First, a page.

By Gili Malinsky
By Bob Ruggiero
By Hilary Hughes
By Peter Gerstenzang
By David R. Adler
By Devon Maloney
By Brian McManus
By Jessica Hopper
Now, Shears is dressing for 11,000 fans for each of three nights at an infamous arena. He tries on a shiny blue sparkling suit and deems a simple, flowing, silky white shirt too gay, even for the Scissor Sisters: "No. Too Ice Capades."
Not unlike the Ice Capades, the Wembley show is a full-fledged production, as opposed to the straightforward club sets they play in the States. As at many large-scale shows, two gigantic Jumbotron screens flank the stage, which is transformed throughout the night to create different "scenes"there's a door that Jake walks through to mark the end of one segment; later, a giant theatrical mask drops down from the ceiling. The finale is an explosion of confetti, fittingly raining glitter on the audience. "The best thing about playing an arena is you get the sense of it as a whole show," says Matronic. "It's almost like a theater piece."
Though I've seen them play tons of clubs, they do seem better suited to arenas. "I love it, I absolutely love it," says Shears. "I just feel very at home in front of a big crowd. It's really about mesmerizing in a matter of 10 minutes at the beginning of the show, pulling that crowd inwhich is a challenge."
Each night ends with a costume change and an encore. The Sisters retreat to an eerily quiet backstage area to catch their breath before heading back out into the roar of the crowd. "The moment when we come back for the encore, and we do 'I Don't Feel Like Dancin',' and that was No. 1 here for like four weeksto see this sea of people, everybody's hands in the air, everybody freaking out, pumping their arms, really going for it, is such a mindfuck," Matronic says. "It's like, 'Wow! Whoa! I guess they like us.' It's a Sally Field moment. 'You like me, you really like me!' "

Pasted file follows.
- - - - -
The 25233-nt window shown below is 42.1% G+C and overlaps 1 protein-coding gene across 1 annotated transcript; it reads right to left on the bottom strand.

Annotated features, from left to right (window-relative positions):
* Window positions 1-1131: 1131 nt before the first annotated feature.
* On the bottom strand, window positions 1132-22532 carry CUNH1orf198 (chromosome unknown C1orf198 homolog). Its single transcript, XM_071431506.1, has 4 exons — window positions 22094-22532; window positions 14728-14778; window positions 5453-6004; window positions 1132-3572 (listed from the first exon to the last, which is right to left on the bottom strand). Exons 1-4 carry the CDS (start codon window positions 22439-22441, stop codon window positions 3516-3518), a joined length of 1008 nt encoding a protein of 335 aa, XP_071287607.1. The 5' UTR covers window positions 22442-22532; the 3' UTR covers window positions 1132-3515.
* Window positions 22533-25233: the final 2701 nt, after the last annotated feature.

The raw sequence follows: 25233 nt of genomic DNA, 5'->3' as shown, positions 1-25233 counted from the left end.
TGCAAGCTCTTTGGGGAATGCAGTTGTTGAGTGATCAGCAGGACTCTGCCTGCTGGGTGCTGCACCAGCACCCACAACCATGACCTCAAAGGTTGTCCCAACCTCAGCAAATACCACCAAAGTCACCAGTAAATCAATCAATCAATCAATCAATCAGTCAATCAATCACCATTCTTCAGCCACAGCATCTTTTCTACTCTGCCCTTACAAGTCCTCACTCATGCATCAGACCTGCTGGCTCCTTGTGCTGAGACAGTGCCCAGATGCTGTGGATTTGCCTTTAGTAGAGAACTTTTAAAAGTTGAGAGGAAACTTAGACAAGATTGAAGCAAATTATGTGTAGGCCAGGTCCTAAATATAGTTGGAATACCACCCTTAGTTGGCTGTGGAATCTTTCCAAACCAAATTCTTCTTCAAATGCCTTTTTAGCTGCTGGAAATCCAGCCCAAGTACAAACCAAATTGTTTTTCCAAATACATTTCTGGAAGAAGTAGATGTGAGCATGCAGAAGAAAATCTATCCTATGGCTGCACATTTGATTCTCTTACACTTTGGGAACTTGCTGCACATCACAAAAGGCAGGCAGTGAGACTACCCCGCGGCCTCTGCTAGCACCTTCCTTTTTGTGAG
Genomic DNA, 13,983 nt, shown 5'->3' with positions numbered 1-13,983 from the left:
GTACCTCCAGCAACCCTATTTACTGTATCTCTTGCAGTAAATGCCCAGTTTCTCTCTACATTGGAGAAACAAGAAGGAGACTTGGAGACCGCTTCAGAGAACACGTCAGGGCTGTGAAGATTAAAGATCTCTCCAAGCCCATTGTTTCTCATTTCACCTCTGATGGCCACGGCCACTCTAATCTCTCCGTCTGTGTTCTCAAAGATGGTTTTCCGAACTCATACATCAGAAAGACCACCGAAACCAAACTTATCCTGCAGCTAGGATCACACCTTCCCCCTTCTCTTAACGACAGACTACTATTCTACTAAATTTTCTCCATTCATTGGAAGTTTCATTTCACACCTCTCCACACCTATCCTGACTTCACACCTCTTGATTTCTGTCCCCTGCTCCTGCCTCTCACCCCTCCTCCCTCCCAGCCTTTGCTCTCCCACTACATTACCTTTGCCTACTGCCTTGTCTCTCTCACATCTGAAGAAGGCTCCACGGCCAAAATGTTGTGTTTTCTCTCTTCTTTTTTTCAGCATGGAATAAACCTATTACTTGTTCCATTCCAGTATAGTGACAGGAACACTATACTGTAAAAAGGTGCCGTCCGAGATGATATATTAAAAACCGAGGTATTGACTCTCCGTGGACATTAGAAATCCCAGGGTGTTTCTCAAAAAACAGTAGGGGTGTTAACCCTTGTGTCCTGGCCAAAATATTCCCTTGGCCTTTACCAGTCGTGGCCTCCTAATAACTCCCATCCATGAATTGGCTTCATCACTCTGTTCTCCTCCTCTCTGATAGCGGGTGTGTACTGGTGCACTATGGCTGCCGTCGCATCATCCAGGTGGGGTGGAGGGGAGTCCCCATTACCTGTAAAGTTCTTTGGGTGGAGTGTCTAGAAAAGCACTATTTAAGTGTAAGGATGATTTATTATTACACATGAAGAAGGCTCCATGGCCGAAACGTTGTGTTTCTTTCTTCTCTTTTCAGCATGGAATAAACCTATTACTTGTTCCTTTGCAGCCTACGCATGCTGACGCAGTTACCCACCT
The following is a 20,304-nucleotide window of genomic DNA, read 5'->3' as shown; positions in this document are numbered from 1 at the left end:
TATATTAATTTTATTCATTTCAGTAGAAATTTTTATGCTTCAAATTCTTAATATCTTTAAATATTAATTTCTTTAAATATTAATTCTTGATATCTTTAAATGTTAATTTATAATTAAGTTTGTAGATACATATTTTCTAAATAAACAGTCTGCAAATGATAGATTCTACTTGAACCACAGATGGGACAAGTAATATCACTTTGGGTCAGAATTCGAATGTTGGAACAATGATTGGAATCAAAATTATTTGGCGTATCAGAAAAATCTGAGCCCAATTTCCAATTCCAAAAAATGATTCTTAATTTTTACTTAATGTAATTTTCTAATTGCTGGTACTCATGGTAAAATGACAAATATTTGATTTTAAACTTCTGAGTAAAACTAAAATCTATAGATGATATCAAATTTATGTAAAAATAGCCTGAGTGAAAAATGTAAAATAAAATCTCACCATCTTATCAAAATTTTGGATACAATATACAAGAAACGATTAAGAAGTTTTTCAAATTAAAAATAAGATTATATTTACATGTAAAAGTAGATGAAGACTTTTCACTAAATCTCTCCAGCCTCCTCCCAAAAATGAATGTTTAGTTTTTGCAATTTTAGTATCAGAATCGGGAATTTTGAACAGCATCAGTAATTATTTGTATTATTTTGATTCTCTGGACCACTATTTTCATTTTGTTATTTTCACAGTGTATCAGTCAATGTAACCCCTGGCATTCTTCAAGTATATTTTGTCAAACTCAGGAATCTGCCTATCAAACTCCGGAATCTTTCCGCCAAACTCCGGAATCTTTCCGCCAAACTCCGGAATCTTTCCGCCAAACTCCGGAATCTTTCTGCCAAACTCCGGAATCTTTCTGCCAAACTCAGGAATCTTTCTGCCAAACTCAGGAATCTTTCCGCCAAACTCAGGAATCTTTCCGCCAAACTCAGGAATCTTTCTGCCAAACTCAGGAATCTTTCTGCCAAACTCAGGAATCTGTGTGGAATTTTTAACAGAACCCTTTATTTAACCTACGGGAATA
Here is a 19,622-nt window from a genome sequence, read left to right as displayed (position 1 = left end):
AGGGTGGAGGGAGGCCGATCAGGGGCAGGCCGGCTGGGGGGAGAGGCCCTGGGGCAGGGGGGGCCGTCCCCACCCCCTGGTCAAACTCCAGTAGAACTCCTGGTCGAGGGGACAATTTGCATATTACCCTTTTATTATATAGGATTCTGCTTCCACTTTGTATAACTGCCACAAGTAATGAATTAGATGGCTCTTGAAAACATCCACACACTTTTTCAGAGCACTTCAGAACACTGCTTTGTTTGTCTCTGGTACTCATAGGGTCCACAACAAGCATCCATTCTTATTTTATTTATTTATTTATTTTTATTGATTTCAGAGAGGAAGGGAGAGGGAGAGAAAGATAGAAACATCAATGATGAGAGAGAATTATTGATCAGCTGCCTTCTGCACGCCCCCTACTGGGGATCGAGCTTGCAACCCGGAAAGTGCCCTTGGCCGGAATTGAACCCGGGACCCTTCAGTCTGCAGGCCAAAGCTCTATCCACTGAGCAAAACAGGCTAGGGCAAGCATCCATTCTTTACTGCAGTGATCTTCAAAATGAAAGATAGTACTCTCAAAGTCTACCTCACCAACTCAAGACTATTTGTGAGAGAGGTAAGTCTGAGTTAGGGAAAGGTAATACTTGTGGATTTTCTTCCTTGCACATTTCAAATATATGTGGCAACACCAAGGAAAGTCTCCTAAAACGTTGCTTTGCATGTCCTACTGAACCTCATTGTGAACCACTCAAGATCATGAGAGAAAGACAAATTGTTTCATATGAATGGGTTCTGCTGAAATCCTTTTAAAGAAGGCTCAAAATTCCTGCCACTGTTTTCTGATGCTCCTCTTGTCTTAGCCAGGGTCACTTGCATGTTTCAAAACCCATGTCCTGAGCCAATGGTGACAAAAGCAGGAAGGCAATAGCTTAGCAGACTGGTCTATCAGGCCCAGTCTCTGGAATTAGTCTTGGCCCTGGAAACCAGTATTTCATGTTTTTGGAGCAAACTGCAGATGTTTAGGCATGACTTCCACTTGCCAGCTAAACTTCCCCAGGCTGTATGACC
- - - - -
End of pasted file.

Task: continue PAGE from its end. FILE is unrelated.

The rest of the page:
On Saturday, they enjoy a belated traditional Thanksgiving meal, and after the show, Aimee Phillips throws a party for the entire staff and a few of the band's friends, including the actor Sir Ian McKellen, hanging out in leather pants and a sweater. Shears drinks more than usual and chain-smokes, which he will regret the next morningand the next night.
"That show killed me!" he says after Sunday's final gig, staggering offstage with the crowd still screaming. The day had been more relaxed than the previous two; we'd gotten to the arena later, at six. But still, with a smaller, more casual wrap-up party backstage, we don't leave until 1 a.m.
I am going home the next day, exhausted from the nonstop weekend. I can't imagine how the band feels; they've been doing this for months on end. Even though the arena tour is over, the Sisters have a full week ahead of them, including TV appearances and other promotional duties. And there's still more touring to do: back-to-back New Year's Eve shows to play (in Berlin to an audience of over 1.2 million people, it turned out), along with tours of Japan and Australia, and a four-week U.S. run that starts in March.
In the gargantuan, cold cement garage of Wembley Arena, I say goodbye to Shears and the band before boarding the bus back to the hotel. I won't see them again for a while. After all, they are one of the biggest bands in the world.